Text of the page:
Litvinenko' recent accusations against the Kremlin read like a madman's ravings. He alleged the involvement of the Russian secret services in the 9/11 attacks, claimed that Al-Qaeda's No. 2, Ayman al-Zawahiri, was a Russian agent. It takes a great stretch of imagination to describe such a character as a "fierce critic of Putin's regime," and "Kremlin's most outspoken enemy," as the Western media did.

A spokesman for the Russian Foreign Intelligence Agency, SRV, suggested investigators should look for leads on Litvinenko's death among his contacts in Britain. He was clearly hinting at Litvinenko's long-time patron Boris Berezovsky, who helped him flee Russia, bought him a house in London, and financed the publication of his books. The fugitive Russian billionaire, who was given asylum in Britain, has publicly vowed to bring down Mr. Putin through a "change of regime in Moscow."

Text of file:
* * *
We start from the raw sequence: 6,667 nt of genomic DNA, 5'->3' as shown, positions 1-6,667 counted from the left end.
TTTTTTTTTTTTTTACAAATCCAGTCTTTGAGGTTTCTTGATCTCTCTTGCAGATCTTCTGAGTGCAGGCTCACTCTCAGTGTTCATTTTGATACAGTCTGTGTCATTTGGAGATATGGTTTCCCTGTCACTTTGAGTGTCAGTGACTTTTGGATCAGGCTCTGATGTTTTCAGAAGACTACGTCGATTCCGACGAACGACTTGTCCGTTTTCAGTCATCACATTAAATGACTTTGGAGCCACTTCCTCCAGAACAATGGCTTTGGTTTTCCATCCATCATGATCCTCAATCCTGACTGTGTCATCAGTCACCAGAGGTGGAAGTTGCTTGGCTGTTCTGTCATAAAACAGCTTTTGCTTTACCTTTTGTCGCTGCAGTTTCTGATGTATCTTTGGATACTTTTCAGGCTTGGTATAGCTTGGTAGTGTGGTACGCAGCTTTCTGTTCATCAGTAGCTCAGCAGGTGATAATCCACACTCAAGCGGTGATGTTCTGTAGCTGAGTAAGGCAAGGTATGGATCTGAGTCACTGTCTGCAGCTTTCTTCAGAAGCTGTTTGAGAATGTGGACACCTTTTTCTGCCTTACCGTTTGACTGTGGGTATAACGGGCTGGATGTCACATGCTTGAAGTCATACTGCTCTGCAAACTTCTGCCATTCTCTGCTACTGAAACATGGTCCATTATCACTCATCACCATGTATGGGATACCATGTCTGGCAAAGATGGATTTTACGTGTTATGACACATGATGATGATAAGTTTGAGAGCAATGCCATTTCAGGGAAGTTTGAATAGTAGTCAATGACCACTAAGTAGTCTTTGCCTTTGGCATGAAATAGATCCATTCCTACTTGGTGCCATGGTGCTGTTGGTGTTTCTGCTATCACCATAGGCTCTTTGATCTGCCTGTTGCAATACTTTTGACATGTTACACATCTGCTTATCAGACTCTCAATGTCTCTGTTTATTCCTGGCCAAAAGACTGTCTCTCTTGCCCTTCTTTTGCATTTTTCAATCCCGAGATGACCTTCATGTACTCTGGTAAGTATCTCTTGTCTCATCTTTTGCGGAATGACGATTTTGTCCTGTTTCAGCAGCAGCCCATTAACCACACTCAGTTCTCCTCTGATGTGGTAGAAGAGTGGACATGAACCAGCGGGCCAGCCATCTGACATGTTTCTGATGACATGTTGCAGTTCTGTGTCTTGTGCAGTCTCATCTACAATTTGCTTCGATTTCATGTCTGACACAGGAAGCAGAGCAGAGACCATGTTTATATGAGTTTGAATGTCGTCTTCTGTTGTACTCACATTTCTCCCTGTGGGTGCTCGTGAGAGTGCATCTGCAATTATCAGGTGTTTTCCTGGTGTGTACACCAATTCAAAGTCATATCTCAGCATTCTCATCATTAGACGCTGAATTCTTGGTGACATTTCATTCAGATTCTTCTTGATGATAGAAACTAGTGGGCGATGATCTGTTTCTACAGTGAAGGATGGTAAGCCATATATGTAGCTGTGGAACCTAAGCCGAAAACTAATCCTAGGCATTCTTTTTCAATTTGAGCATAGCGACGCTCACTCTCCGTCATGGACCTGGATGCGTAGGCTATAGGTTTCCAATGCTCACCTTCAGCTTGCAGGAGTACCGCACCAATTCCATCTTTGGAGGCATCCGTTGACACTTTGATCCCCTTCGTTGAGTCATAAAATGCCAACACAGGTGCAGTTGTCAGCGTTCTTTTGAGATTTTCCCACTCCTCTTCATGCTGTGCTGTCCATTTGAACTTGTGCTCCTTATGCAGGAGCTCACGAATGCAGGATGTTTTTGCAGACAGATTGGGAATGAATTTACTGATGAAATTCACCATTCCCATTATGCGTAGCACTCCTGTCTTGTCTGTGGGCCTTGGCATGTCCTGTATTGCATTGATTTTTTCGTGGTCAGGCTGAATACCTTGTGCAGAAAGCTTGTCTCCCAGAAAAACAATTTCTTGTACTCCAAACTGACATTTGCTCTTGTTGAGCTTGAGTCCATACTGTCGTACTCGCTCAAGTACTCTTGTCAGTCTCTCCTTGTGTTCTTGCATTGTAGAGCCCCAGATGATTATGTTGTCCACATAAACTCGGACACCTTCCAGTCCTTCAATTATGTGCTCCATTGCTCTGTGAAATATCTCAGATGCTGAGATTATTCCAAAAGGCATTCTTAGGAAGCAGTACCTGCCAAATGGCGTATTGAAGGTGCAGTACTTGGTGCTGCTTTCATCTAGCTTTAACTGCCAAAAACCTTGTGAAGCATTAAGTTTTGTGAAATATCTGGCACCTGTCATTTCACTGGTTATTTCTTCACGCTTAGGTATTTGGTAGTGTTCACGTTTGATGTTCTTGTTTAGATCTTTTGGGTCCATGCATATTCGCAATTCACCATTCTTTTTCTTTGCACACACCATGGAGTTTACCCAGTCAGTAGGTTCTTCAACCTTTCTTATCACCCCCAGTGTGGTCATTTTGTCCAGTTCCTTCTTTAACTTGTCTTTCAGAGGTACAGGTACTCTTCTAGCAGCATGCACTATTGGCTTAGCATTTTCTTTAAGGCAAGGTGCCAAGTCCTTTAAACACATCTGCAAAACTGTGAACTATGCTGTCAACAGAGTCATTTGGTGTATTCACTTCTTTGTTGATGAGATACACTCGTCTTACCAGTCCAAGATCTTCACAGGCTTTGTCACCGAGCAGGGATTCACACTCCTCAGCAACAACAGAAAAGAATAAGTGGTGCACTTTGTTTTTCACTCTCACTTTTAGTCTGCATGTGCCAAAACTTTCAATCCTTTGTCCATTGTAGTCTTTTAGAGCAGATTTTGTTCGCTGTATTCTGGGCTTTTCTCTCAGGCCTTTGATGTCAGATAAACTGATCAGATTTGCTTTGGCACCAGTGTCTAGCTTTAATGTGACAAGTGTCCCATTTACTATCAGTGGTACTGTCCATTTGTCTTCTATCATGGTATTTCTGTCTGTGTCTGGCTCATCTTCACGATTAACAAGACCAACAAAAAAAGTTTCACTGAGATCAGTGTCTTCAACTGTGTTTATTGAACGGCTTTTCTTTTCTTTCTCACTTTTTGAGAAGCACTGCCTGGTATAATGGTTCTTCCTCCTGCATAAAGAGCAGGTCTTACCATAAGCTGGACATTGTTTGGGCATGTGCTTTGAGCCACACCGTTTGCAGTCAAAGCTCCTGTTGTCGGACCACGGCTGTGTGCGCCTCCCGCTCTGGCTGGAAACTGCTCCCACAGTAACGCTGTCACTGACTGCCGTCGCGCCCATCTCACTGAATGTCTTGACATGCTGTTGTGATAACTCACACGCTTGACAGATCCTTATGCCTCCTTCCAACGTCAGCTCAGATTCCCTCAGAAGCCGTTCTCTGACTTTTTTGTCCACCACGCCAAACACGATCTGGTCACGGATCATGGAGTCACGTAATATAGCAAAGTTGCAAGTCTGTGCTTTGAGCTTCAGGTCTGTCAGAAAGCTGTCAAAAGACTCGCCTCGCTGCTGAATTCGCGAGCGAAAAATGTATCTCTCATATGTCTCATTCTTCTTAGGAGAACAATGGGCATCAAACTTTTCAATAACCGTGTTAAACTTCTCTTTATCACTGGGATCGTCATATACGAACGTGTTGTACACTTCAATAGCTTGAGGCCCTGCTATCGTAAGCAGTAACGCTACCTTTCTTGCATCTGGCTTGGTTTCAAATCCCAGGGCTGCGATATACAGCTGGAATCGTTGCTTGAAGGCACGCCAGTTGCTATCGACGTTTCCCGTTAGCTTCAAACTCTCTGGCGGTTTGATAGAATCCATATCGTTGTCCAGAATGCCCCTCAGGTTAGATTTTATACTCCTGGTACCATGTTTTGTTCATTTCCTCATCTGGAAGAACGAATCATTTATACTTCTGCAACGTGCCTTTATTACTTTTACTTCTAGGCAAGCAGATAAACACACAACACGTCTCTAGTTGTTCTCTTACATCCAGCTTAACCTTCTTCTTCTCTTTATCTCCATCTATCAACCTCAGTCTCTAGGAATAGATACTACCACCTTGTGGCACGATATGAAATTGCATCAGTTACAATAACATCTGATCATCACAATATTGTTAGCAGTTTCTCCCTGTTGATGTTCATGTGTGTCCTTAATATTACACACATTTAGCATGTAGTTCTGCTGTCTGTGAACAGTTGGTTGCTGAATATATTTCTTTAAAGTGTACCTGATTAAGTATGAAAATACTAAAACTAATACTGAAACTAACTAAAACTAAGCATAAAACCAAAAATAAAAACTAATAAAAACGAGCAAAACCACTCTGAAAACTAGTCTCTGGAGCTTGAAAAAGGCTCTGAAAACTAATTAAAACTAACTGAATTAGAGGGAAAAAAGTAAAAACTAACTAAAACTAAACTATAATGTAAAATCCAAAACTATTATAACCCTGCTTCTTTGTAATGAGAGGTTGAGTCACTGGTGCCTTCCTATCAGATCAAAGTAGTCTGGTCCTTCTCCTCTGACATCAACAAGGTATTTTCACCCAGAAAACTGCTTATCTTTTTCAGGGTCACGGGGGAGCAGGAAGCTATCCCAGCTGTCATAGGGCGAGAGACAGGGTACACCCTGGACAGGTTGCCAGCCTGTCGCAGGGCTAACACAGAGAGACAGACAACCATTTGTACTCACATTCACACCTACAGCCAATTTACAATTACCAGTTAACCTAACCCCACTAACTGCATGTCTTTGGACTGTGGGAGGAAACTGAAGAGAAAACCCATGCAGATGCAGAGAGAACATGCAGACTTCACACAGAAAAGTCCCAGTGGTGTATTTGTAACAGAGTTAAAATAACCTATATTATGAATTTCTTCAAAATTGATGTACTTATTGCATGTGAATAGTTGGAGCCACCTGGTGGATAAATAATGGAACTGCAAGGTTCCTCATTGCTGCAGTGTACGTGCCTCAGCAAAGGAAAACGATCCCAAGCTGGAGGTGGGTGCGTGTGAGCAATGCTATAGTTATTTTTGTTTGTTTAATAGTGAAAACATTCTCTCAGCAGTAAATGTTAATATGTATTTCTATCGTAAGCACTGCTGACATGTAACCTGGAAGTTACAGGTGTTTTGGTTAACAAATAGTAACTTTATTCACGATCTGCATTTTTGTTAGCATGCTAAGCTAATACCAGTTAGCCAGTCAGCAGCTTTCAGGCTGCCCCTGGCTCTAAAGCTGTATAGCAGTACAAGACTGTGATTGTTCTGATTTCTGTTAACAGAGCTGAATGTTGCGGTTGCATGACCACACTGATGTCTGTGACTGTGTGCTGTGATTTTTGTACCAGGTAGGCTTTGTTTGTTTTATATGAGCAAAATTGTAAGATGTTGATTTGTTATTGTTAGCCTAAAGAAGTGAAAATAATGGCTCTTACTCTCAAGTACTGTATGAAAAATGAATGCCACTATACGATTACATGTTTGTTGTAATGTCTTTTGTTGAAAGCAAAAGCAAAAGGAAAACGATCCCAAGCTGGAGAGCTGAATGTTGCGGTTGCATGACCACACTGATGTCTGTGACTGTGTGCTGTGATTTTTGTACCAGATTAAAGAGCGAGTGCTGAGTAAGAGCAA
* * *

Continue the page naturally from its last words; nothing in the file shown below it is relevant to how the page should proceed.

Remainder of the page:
The Russian media have recalled that several years ago Mr. Berezovsky was quoted as saying that it may be necessary to make a "ritual sacrifice" eliminate some prominent Russian oppositionists in order to cast a shadow on Mr. Putin. The murder of liberal journalist Politkovskaya, gunned down in Moscow on Mr. Putin's birthday, and the agonising death in London of an "enemy of the Putin regime" both looked like "ritual killings" and stirred a new round of the anti-Russia campaign in the West.